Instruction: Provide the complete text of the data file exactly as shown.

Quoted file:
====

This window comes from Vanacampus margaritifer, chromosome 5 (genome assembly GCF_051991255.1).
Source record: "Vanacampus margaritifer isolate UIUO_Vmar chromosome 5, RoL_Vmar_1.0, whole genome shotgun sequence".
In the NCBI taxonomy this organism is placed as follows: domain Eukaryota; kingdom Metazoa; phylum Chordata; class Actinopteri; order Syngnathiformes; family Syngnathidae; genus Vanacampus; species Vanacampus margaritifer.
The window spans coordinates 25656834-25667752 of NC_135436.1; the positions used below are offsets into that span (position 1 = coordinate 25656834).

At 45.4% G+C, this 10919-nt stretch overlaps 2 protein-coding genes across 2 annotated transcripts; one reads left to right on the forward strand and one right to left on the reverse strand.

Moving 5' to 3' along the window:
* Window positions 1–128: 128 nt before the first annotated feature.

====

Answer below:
This window comes from Vanacampus margaritifer, chromosome 5 (genome assembly GCF_051991255.1).
Source record: "Vanacampus margaritifer isolate UIUO_Vmar chromosome 5, RoL_Vmar_1.0, whole genome shotgun sequence".
In the NCBI taxonomy this organism is placed as follows: domain Eukaryota; kingdom Metazoa; phylum Chordata; class Actinopteri; order Syngnathiformes; family Syngnathidae; genus Vanacampus; species Vanacampus margaritifer.
The window spans coordinates 25656834-25667752 of NC_135436.1; the positions used below are offsets into that span (position 1 = coordinate 25656834).

At 45.4% G+C, this 10919-nt stretch overlaps 2 protein-coding genes across 2 annotated transcripts; one reads left to right on the forward strand and one right to left on the reverse strand.

Moving 5' to 3' along the window:
* Window positions 1–128: 128 nt before the first annotated feature.